A newspaper for ECU faculty and staff
Pieces of Eight


Technology Connects ECU Students, Military Officers

Now a major in the U.S. Army Reserve, East Carolina University graduate Jeff Mozingo is still making connections with his alma mater.

When Mozingo was assigned a media outreach project through a course at the U.S. Army Command and General Staff College in Fort Leavenworth, Kan., he immediately thought of ECU’s School of Communication.

Mozingo contacted media writing instructor Barbara Bullington and developed a collaboration between himself and Bullington’s class of aspiring journalists.

ECU student Whitney Sessoms, right, conducts an interview during a media writing class. (Contributed photo)

The collaboration used video conferencing technology to teach ECU students lessons in conducting one-on-one interviews, while enabling them to see and hear the officers they were assigned to interview.

“Journalism students traditionally have two choices for learning about conducting interviews,” Bullington said. “They can listen to lectures on the topic in the classroom or go out into the field to conduct interviews themselves.”

“Now technology is allowing instructors to merge those two options in interesting ways,” she said.

Each student completed questions in advance, tailored to their subject based on background information compiled by the 14 participating military officers. The officers provided details on their hometowns, ages, years of service and goals.

Then on Oct. 16 in the media writing computer lab, the students conducted interviews with the officers through video conferencing. The officers and the students could see and hear each other through the Mac computers in the lab.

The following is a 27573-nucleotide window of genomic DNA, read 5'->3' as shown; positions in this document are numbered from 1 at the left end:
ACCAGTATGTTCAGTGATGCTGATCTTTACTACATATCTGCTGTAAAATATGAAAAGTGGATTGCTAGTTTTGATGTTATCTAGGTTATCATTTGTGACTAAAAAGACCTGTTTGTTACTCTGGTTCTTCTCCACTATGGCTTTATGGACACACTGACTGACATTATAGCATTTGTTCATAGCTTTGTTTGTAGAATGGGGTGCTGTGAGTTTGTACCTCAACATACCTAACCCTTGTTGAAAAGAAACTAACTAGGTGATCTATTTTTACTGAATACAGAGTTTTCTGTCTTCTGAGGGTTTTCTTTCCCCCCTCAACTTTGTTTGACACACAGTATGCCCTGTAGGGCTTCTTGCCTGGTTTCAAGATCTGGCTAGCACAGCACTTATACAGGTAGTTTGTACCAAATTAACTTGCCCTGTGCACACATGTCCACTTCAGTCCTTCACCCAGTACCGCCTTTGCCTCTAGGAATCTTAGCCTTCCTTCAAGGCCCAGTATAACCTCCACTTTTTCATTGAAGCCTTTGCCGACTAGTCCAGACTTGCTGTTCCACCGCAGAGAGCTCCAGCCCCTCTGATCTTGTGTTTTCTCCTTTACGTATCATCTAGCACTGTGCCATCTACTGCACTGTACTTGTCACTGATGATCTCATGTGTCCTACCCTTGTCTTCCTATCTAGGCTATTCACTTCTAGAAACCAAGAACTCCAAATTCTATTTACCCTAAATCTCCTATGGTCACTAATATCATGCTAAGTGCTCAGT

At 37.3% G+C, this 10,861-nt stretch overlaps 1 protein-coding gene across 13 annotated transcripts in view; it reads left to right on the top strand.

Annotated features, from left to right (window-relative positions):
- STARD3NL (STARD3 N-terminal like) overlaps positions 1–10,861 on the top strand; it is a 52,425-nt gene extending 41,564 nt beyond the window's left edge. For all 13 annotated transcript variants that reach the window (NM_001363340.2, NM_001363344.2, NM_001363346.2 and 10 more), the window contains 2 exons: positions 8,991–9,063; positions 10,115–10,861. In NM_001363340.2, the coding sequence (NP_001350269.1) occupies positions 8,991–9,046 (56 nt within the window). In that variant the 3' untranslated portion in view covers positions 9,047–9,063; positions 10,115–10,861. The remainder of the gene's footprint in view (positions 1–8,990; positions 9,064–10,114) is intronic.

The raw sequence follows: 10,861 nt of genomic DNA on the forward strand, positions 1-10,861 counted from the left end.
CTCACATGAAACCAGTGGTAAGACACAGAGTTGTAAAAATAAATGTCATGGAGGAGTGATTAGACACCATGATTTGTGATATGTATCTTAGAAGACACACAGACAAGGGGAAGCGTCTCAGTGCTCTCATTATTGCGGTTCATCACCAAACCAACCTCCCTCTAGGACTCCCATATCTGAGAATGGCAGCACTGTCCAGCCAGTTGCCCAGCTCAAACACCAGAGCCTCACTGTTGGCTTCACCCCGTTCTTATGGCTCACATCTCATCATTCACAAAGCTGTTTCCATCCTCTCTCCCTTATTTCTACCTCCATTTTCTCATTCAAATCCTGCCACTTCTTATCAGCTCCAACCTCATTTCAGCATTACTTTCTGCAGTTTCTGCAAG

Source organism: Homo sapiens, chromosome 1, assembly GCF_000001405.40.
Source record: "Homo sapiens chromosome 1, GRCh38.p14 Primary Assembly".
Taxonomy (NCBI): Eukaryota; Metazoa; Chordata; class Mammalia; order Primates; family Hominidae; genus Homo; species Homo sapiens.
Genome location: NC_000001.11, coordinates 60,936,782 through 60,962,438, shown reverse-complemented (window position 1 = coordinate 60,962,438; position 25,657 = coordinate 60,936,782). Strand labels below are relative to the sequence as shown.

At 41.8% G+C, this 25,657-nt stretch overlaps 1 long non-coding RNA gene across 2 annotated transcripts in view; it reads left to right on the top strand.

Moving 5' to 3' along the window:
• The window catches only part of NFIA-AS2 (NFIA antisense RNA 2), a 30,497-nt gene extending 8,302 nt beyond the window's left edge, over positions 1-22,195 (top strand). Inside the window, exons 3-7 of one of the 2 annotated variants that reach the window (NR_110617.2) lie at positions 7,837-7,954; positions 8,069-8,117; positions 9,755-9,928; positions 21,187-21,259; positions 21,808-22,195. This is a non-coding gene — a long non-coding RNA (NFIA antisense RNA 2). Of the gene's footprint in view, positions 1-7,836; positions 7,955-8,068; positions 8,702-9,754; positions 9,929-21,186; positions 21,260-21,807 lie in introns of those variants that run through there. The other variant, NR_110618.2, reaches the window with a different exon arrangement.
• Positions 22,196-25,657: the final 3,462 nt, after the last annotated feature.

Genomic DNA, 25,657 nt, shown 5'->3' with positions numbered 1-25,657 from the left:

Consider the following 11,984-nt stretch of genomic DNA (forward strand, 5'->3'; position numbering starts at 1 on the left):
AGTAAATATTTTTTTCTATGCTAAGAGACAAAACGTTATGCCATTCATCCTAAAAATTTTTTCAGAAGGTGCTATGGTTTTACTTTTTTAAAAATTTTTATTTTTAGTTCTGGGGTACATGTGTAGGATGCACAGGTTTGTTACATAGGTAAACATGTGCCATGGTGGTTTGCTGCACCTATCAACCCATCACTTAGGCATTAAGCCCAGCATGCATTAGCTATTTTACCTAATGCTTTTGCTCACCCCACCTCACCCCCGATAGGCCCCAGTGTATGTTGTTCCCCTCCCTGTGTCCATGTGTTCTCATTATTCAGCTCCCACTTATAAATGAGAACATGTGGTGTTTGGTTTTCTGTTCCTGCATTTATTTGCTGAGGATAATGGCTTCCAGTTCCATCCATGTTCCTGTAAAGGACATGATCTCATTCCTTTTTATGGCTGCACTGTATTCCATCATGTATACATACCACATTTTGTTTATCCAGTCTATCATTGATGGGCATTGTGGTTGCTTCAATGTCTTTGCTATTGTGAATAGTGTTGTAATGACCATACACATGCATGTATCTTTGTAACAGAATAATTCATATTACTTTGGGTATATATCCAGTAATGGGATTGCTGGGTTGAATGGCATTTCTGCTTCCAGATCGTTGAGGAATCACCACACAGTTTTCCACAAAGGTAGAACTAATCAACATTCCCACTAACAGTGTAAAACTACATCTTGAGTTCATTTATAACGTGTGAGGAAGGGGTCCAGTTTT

Officers shared their experiences on readjusting to life at home after deployment, balancing work and family life, their reasons for enlisting, and their feelings about how the media covers military operations.

They also uncovered different perspectives about the media from the military viewpoint. One officer explained to students that military personnel do “an incredible amount of good stuff,” such as humanitarian aid, that is not covered by the news media.

Bullington said the students appreciated the opportunity to practice their interviewing skills while learning from people with experiences much different from their own.

Those taking the military course are mid-career officers, primarily from the U.S. Army, but also from the Air Force, Marines, Navy, and foreign military officers. 

Bullington added that similar projects have been conducted in the School of Communication, including a video conference between basic reporting students and the author of their textbook coordinated by Bernard Timberg in the spring semester 2008.


Thanks to Barbara Bullington for her contribution to this story.

This page originally appeared in the Dec. 12, 2008 issue of Pieces of Eight. Complete issue is archived at